Shaka Smart sat down with the Seth Davis Show to discuss minority hires in college basketball, and how to increase the sport’s number of minority coaches.
In 2003, the NFL sought out to address the issue of minority coaching in professional football by establishing the Rooney Rule. The regulation requires NFL teams to interview at least one minority candidate for a head coaching vacancy, therefore ensuring minority coaches would be considered for high-level coaching positions.
More recently, the Institute for Diversity and Ethics in Sport at the University of Central Florida has been pushing an initiative at the NCAA called the Eddie Robinson Rule, which would apply similar standards to all collegiate institutions when filling a coaching vacancy.
Numerous attempts have been made in bringing about more diversity in the coaching realm of professional and collegiate athletics. Despite these measures, the statistics surrounding minority coaching appear to be trending in an unfavorable direction.
In an interview with the Seth Davis Show, Texas Longhorns basketball and minority coach Shaka Smart explained, “I think the challenge is getting people to understand that there are highly qualified candidates out there that may be of other races that need to be looked at.
“Hiring happens at such a warp speed, so much of this stuff has to be done on the front end, and it has to be done behind closed doors because of the media.”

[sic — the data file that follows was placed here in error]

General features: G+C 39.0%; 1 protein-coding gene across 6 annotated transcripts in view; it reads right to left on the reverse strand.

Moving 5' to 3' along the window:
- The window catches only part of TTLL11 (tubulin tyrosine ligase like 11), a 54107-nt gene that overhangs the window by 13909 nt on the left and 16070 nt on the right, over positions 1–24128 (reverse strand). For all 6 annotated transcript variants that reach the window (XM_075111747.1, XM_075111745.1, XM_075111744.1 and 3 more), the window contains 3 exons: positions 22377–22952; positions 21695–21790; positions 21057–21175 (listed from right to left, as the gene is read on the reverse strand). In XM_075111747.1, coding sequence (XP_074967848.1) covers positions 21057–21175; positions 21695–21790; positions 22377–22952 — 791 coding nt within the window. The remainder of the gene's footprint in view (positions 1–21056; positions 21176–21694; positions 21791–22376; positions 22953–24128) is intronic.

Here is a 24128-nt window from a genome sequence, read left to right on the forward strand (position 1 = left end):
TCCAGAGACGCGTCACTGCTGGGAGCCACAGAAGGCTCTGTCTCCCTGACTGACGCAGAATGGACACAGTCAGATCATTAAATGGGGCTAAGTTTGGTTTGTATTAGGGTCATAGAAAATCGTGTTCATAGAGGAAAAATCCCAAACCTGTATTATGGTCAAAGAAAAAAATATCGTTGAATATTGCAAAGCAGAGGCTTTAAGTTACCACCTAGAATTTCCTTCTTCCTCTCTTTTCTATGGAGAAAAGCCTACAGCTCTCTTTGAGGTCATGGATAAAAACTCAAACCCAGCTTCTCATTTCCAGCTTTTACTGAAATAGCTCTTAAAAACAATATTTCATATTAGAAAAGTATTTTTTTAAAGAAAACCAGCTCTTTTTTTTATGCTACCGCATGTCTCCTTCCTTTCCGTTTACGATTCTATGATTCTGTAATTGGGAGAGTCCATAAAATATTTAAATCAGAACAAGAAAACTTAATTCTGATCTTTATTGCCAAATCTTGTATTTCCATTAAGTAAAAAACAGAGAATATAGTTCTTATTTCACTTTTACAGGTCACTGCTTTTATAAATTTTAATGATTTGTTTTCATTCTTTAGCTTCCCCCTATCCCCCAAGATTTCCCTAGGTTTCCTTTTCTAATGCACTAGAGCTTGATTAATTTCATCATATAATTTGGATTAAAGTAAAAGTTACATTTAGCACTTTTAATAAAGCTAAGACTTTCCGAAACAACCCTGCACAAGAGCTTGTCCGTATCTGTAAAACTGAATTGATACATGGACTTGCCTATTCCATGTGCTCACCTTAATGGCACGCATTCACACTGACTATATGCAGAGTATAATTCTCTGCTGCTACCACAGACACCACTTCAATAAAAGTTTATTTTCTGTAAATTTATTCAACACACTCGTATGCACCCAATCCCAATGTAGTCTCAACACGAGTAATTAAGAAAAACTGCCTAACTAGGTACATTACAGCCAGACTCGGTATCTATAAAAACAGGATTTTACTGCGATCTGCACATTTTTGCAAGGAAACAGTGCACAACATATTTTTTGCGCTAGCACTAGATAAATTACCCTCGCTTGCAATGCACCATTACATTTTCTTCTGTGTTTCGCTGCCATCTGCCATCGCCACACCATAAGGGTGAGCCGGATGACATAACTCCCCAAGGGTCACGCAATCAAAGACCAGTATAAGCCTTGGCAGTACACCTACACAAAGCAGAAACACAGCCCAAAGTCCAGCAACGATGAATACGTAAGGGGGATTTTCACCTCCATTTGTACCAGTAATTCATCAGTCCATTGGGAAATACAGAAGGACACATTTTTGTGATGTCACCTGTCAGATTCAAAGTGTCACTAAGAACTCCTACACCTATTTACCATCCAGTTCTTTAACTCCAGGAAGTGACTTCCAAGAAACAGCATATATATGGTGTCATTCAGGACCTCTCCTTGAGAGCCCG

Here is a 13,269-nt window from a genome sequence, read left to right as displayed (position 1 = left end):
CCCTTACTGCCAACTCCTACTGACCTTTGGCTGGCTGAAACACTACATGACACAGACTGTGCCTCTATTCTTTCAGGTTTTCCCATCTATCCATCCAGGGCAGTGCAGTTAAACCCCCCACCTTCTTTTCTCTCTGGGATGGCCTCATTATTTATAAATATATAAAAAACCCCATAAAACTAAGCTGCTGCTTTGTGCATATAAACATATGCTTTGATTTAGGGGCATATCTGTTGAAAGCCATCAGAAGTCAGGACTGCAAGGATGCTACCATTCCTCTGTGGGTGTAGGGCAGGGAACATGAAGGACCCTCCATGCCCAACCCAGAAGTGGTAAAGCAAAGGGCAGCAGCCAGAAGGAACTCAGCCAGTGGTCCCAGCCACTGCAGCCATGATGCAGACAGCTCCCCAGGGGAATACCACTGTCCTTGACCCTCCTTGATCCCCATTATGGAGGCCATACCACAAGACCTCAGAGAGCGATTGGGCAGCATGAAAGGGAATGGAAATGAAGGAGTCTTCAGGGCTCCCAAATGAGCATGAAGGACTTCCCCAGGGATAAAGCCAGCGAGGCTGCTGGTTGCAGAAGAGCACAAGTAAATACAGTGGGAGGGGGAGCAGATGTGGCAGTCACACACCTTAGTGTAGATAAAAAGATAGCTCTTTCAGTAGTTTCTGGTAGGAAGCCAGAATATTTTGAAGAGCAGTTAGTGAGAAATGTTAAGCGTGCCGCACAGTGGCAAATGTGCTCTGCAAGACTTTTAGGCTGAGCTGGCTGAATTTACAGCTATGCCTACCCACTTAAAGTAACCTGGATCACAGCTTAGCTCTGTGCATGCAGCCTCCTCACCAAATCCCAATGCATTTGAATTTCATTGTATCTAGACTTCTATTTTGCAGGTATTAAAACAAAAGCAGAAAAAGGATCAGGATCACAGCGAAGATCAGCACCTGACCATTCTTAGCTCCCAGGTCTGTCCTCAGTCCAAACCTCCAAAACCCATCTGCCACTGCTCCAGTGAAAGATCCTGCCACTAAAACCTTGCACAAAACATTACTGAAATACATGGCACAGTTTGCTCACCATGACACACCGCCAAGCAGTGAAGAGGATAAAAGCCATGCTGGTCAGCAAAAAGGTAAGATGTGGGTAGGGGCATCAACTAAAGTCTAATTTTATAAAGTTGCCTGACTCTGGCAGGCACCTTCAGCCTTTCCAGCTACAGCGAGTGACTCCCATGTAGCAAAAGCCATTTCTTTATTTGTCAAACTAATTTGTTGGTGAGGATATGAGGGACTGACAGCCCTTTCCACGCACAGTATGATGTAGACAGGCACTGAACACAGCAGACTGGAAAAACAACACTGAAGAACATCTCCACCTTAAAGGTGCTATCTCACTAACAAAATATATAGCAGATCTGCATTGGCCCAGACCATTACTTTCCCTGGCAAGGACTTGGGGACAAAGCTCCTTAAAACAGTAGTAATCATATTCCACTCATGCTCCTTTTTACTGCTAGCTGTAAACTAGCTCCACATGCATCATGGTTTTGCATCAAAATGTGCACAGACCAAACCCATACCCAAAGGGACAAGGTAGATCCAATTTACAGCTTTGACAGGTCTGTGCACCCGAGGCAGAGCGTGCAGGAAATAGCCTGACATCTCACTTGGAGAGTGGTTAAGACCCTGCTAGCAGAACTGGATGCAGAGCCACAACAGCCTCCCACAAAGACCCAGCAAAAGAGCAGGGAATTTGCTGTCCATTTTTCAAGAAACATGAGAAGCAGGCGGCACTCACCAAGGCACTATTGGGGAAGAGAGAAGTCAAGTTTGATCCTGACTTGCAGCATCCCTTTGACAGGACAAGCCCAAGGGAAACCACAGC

At face value, this issue may appear to be an easy fix. Like Smart stated, there are a plethora of qualified candidates for head coaching jobs that are minorities. Now that the issue is being publicly addressed, one might assume that owners, general managers and institutions would simply be more conscious of the matter and work to resolve it.
Unfortunately, the fix is not that simple.
“If you look up something called the Homogenous Reproduction Theory, it says people are more likely to hire people that are like them,” Smart said. “And if you apply that to a racial standpoint, now because the majority of the administrators and the majority of search firms are white, it probably puts minority candidates a little bit behind the eight ball.”
Take into consideration the fact that, in college basketball, only 23.8 percent of men’s Division I NCAA coaches are of color. College basketball players of color, on the other hand, compose 72.9 percent of all college hoops athletes, with 57.6 percent of those being African-American.
Such a discrepancy is staggering, and the Homogeneous Reproduction Theory presents a legitimate hypothesis as to why this racial norm in sports is so prominent. It’s important to note, though, that while this theory is a strong possibility, it’s still purely hypothetical.
While there may not be an official diagnosis for this problem, minority coaches like Smart will continue to offer nuanced reasons for the issue, while simultaneously striving for a resolution.